18,766 22,974 46,464 Foreign merchandise, (dutiable).

658,787 334,549 220,978 Specie ....

1,441,736 2,673,444 2,935,833 Total......

$7,056,682 $6,290,561 $5,544,095 Notwithstanding the decline as shown in August, the total exports from New York, from January 1st to September 1st, (exclusive of specie), are only $894,868: a decline which will be nearly or quite recovered in September. EXPORTS FROM NEW YORK TO FOREIGN PORTS FOR EIGHT MONTES ENDING AUGUST 31st.


1859. Domestic produce .....

$27,428,526 $28,904,460 $27,452,183 Foreign merchandise, (free)

463,299 396,630 588,442 Foreign merchandise, (dutiable).

3,070,365 2,600,688 2,966,285 Specie....

5,413,548 27,771,129 18,581,341 Total......

$36,375,738 $59,672,907 $49,538,251 We continue our usual comparative statement of the clearances from New






York for foreign ports, of some of the leading articles of produce, from January 1st to September 20th :1851. 1852.


1852. A ches-Pots ... bbls. 16,100 13,781 Naval stores.... bbls. 262,949 $25,992

Pearls ..... 1,444 664 Oils—whale....gals. 973,191 34,998 Beeswax ... ... .lbs. 212,818 206,027 sperm.

408,289 462,784 Breadstuffs


195,053 23,629 Wheat flour..bbls. 949,613 972,600

5,487 10,584 Rye flour...

6,392 7,974 ProvisionsCorp-meal.

32,309 36,506 Pork ........bbls. 35,201 28,823 Wheat....... bush. 807,784 1,499,503

25,535 36,179 Rye..

236,460 Cut meats.. .lbs. 2,762,952 1,247,919 2,658 8,153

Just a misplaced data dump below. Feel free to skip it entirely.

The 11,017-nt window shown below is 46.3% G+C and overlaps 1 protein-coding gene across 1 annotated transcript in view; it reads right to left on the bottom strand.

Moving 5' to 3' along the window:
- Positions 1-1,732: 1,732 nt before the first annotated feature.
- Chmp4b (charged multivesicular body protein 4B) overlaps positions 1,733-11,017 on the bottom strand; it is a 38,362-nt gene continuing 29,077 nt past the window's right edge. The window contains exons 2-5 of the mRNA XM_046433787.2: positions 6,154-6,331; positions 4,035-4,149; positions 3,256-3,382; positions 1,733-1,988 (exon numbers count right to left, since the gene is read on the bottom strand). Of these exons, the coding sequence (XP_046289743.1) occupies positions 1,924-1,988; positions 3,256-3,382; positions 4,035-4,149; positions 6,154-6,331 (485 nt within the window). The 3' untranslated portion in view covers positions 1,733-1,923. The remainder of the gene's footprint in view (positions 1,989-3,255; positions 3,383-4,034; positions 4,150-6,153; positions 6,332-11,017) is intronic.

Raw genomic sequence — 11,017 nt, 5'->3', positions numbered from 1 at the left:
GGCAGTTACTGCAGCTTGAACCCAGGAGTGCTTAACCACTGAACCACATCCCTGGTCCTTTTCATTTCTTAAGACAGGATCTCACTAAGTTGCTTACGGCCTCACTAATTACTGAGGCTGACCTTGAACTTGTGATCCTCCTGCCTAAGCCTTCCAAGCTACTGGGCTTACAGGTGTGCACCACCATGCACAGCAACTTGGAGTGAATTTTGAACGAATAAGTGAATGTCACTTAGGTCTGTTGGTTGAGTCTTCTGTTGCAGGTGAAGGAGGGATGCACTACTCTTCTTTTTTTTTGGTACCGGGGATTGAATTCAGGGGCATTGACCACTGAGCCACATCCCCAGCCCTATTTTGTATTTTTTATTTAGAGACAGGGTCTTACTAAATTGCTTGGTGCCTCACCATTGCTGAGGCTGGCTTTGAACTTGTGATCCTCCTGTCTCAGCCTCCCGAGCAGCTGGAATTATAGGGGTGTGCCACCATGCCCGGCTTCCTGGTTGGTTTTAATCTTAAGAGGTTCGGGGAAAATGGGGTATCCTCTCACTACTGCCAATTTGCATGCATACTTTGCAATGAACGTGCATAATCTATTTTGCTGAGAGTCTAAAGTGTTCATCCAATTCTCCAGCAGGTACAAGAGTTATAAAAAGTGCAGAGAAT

1,751,106 509,734 Barley

367 Cheese

2,992,202 670.247 Corn.. 1,392,398 712,840 Lard.

4,214,682 3,079,827 Candles-mold...bxs. 27,792 45,080 Rice

.trcs. 21,510 22,746 sperm.... 2,510 2,765 Tallow......... .lbs. 1,723,461 357,736 Coal

tons 3,895 27,591 Tobacco-crude.pkgs. 11,321 18,946 Cotton. .bales 241,663 281,689

man'd. lbs. 2,546,062 8,113,561 Hay.

4,982 6,667 Whalebone ... 1,462,490 677,636 Норв.


483 What the future demand for our breadstuffs, from Europe, may prove to be, it is, of course, at present, impossible to determine; but our own impression is, that we shall be called upon to furnish large quantities of prime wheat and flour for English markets. The crop there is not only less than was anticipated, but it has also suffered in various places more or less seriously from blight, which has materially injured the quality. For some months succeeding the harvest, it is probable that large quantities of poor wheat will be pressed on the market there, and produce a glut of this quality. But there must even then be a demand for prime American wheat to mix, and after the stock of native wheat shall be redueed, we may look for a steady trade in American cereals at fair prices. It is not desirable that prices should rise enormously; this would not only lessen the consumption, but would also interfere with the demand for cotton and cotton goods--a trade which is, after all, more important to us.

Much interest is felt in regard to the future course of our foreign trade. Some look upon any increase in this direction as another step in the road to ruin; while to many, it is but a token of increased prosperity. The month of September will show a larger total of imports than the corresponding month of last year, although not sufficient to make up for the falling off during the first six inonths. The returns are not completed as yet; but sufficient is known, to show that there will be an increase. The exports, however, will show a still greater increase; and if new cotton continues to arrive freely, there will be no lack of exchange.